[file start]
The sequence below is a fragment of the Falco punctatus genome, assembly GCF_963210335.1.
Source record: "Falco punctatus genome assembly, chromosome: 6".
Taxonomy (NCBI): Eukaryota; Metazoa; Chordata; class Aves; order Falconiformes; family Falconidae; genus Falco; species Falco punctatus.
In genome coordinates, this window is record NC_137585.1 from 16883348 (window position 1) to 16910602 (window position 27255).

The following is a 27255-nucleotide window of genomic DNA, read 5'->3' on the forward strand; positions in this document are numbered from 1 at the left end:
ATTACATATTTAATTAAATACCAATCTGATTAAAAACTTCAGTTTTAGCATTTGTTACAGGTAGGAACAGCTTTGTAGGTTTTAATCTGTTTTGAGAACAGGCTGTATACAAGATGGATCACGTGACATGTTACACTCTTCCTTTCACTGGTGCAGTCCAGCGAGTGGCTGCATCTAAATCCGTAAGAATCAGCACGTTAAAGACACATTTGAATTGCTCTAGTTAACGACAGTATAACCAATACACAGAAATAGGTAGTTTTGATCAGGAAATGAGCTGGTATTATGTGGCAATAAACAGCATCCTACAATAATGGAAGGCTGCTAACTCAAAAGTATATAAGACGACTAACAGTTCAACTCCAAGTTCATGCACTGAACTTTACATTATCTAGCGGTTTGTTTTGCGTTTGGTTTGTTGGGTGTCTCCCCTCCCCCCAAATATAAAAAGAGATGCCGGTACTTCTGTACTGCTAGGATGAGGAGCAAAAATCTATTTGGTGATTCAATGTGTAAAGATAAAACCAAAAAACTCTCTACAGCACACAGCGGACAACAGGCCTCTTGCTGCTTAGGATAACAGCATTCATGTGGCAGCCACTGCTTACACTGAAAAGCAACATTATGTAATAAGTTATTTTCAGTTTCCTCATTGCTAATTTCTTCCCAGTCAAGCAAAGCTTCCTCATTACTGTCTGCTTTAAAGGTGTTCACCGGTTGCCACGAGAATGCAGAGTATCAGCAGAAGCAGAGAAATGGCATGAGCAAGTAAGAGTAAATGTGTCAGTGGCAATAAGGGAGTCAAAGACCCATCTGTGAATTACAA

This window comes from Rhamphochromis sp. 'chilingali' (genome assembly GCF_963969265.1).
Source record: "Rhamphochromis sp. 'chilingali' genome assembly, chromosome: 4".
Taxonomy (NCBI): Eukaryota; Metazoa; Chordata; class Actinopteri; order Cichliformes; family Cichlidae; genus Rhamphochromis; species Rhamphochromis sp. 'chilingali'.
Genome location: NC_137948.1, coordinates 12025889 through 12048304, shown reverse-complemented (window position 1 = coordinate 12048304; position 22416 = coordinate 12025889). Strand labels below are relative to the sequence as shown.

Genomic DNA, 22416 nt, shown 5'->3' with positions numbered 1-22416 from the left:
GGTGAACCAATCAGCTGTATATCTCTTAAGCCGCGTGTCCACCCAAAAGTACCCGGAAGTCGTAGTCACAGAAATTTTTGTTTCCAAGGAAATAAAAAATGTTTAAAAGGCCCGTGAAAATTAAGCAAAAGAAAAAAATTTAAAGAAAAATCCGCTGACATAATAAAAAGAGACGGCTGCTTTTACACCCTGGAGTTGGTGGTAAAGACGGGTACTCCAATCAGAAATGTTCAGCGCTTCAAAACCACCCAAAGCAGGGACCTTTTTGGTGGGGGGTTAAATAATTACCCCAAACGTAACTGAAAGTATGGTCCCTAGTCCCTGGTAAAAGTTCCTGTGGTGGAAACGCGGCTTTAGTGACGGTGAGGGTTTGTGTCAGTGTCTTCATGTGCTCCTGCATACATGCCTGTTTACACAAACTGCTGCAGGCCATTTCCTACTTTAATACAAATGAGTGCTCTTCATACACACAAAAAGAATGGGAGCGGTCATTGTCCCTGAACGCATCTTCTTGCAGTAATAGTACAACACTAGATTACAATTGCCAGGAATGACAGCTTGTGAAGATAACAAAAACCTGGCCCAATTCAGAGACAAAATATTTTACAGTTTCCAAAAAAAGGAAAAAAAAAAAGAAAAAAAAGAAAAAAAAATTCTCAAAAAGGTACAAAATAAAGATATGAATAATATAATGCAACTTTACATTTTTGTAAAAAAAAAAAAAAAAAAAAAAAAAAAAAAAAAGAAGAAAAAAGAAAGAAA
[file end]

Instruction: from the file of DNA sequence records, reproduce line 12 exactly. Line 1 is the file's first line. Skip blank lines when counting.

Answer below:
GGTGAACCAATCAGCTGTATATCTCTTAAGCCGCGTGTCCACCCAAAAGTACCCGGAAGTCGTAGTCACAGAAATTTTTGTTTCCAAGGAAATAAAAAATGTTTAAAAGGCCCGTGAAAATTAAGCAAAAGAAAAAAATTTAAAGAAAAATCCGCTGACATAATAAAAAGAGACGGCTGCTTTTACACCCTGGAGTTGGTGGTAAAGACGGGTACTCCAATCAGAAATGTTCAGCGCTTCAAAACCACCCAAAGCAGGGACCTTTTTGGTGGGGGGTTAAATAATTACCCCAAACGTAACTGAAAGTATGGTCCCTAGTCCCTGGTAAAAGTTCCTGTGGTGGAAACGCGGCTTTAGTGACGGTGAGGGTTTGTGTCAGTGTCTTCATGTGCTCCTGCATACATGCCTGTTTACACAAACTGCTGCAGGCCATTTCCTACTTTAATACAAATGAGTGCTCTTCATACACACAAAAAGAATGGGAGCGGTCATTGTCCCTGAACGCATCTTCTTGCAGTAATAGTACAACACTAGATTACAATTGCCAGGAATGACAGCTTGTGAAGATAACAAAAACCTGGCCCAATTCAGAGACAAAATATTTTACAGTTTCCAAAAAAAGGAAAAAAAAAAAGAAAAAAAAGAAAAAAAAATTCTCAAAAAGGTACAAAATAAAGATATGAATAATATAATGCAACTTTACATTTTTGTAAAAAAAAAAAAAAAAAAAAAAAAAAAAAAAAAGAAGAAAAAAGAAAGAAA